Recent research shows that only 12% of people who set New Year’s resolutions actually achieve them (source: Wikipedia). This means almost 9 out of 10 guys will never achieve the goals they’ve set at the start of 2011.
Before I tell you why and what to do about it, look at some of the New Year’s resolutions that were posted on the StrongLifts Facebook fan page last week.
- get stronger, bigger, faster
- eat better, get diet sorted
- drop bodyfat
- get healthy
- drink less
Do you see the big mistake here? None of these New Year’s resolutions are either clear, specific or measurable. What does that even mean “get healthy”? And how will you measure whether you’ll get healthier or not? These are all wishy-washy goals, and wishy-washy goals get wishy-washy results.
Napoleon Hill stressed in his bestselling book Think & Grow Rich that the most important factor for success was what he called a Definite Purpose. After analyzing over 500 successful men, Hill observed that all of them were clear about what they wanted – they had specific and measurable goals.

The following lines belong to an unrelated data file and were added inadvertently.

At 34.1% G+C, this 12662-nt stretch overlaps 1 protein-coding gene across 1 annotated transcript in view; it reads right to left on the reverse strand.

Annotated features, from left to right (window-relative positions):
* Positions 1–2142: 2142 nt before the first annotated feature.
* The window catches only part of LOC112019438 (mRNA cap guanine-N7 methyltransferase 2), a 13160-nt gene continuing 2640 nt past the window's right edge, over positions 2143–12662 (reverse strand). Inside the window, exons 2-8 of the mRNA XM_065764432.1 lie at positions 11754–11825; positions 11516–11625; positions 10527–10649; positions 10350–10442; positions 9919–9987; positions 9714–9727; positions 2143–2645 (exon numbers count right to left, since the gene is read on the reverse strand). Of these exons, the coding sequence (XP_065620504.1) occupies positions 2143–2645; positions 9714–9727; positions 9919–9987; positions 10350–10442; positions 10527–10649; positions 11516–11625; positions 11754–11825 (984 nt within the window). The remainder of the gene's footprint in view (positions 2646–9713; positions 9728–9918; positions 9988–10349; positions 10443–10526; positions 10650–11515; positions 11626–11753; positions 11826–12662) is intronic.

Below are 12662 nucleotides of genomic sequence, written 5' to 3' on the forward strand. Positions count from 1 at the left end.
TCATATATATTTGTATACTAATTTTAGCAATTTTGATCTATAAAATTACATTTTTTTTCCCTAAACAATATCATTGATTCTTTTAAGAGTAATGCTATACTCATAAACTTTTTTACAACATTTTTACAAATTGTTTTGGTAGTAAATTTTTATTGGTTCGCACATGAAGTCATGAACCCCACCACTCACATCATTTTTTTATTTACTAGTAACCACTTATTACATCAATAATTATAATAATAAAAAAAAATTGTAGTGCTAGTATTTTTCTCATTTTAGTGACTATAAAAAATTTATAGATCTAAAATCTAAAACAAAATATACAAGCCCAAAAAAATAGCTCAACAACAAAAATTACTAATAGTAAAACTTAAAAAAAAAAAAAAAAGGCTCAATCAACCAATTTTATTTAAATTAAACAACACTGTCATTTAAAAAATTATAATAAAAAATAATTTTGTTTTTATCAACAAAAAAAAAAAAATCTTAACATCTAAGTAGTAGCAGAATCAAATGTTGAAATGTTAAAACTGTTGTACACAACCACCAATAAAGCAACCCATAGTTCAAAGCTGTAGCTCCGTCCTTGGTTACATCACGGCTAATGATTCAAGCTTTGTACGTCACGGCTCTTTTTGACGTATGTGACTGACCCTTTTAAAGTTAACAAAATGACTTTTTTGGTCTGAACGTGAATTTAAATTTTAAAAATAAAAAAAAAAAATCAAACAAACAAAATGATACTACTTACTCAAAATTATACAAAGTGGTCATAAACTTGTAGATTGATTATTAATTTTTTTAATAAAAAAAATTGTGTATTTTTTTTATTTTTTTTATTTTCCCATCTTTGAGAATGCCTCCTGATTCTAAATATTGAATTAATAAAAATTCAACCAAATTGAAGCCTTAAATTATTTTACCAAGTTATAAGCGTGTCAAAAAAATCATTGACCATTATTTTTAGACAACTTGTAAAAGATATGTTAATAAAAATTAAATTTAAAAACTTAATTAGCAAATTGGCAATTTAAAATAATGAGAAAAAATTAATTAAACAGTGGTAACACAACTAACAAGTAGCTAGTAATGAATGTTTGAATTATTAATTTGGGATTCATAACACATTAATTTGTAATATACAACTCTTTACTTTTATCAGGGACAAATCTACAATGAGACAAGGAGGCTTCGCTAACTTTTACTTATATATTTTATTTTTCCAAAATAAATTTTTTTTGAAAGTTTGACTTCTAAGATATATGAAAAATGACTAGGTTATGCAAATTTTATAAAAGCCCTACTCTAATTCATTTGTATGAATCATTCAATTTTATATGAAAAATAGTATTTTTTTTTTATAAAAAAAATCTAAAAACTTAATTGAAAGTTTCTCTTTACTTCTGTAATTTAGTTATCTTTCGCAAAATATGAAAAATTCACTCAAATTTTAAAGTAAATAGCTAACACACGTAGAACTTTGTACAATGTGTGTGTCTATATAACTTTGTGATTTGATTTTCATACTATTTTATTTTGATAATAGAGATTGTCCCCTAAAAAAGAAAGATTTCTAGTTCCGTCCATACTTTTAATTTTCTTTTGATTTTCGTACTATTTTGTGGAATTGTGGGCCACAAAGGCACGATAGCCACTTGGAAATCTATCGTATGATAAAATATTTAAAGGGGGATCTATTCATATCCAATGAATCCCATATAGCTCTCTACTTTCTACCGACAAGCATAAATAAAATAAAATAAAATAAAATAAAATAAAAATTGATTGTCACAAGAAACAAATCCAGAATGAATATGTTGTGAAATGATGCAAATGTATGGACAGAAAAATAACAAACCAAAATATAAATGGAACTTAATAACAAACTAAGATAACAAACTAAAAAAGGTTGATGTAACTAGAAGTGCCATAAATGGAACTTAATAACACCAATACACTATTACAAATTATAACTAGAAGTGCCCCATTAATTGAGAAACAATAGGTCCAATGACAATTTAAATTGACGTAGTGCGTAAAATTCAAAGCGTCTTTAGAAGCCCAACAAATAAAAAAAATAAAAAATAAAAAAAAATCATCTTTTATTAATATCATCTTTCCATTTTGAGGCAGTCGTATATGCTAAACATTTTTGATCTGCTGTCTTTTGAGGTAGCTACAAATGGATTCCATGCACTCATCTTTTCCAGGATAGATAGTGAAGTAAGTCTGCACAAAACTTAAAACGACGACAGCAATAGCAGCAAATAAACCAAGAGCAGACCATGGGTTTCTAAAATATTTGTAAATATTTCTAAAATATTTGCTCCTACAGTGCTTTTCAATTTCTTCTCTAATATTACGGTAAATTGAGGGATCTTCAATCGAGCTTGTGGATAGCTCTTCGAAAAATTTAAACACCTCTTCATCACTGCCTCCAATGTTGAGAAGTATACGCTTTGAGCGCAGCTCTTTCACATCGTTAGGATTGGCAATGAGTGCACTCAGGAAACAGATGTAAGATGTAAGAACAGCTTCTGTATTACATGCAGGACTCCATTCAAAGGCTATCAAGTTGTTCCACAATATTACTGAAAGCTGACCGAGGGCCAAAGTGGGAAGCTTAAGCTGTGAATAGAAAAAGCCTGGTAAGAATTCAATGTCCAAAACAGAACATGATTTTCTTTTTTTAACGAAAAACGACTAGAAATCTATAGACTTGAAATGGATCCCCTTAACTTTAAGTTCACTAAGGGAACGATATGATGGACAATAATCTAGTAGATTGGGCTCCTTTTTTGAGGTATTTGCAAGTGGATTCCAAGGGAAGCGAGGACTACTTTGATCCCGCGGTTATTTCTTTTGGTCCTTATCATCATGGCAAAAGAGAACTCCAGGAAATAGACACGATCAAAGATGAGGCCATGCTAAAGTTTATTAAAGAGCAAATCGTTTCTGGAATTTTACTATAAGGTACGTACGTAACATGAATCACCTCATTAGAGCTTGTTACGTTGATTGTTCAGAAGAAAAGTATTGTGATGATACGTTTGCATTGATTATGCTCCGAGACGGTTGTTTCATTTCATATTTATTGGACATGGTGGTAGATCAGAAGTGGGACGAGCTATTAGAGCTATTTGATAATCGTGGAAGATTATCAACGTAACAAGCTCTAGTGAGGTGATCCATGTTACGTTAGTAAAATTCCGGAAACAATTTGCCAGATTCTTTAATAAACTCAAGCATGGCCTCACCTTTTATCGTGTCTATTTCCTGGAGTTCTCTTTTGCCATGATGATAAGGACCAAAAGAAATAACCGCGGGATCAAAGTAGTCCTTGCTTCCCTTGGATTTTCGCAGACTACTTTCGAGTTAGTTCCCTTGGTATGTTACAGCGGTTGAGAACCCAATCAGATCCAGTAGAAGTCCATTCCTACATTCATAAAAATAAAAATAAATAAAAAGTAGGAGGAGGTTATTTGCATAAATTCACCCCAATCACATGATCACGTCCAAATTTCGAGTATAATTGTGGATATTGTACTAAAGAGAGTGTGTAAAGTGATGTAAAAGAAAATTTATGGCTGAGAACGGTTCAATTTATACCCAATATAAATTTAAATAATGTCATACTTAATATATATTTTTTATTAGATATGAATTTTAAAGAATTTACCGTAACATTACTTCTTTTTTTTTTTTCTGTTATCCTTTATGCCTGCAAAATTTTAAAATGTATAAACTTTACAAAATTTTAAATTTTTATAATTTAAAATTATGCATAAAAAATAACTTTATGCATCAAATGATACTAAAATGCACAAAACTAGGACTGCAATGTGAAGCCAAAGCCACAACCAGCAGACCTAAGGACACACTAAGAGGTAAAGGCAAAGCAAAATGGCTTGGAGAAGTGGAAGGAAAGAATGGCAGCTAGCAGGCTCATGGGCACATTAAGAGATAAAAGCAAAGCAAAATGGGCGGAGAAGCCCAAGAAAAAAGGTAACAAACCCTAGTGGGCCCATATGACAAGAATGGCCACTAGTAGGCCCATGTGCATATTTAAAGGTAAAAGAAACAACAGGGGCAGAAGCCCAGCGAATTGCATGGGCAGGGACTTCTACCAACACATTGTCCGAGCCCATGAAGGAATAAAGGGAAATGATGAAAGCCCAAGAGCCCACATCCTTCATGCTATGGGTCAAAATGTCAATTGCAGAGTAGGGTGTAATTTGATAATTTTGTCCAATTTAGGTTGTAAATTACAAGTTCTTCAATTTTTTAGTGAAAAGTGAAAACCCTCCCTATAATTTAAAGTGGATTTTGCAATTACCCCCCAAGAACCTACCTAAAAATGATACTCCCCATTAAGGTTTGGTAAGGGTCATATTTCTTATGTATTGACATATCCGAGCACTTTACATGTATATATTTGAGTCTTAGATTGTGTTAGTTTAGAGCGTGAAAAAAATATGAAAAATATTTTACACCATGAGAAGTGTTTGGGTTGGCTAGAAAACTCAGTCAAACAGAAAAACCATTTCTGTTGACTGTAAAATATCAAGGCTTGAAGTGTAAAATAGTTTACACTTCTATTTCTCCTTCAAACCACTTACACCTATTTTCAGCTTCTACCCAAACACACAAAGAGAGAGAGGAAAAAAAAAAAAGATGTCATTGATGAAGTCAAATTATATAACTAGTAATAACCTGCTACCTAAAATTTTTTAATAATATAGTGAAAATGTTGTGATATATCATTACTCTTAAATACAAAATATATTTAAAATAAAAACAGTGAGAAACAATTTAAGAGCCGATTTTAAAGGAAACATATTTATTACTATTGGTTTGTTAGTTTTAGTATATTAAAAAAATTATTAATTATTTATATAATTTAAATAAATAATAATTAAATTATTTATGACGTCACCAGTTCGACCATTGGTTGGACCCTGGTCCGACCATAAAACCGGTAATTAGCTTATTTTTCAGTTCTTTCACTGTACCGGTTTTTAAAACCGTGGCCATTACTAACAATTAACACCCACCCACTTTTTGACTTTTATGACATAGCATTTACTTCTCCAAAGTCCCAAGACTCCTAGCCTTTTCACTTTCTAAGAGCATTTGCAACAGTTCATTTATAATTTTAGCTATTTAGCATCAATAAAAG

Napoleon Hill’s advice is actually backed up with research: if you set measurable goals instead of the usual vague ones like above, you’re 22% more likely to achieve your New Year’s resolutions (source: Wikipedia).
As an example, compare those bad New Year’s resolutions with the following ones which were also posted on the StrongLifts Facebook fan Page…
- “Ž400lb deadlift
- “Ž405lb max squat
- “Ž150kg squat, 200kg deadlift, 120kg bench
- “Ž440 S 500 DL 300 B and 220 oh.
- 1000lb club
Do you see the difference with the plain vanilla “get stronger, bigger, faster”? You can not measure progress towards any of those. But you can definitely do it when you set as goal to Deadlift 500lbs or Squat 400lbs.
Here’s how you’d turn the wishy-washy goals at the top into measurable ones…
- get stronger => Squat 400lb
- get bigger => achieve 200lbs body-weight
- eat better => eat at least 4 healthy meals per day
- drop bodyfat => achieve 12% body fat
- drink less => drink 6 beers per week max
Don’t be one of those guys playing blind archery. Be crystalclear about what you want. What you can measure you can improve.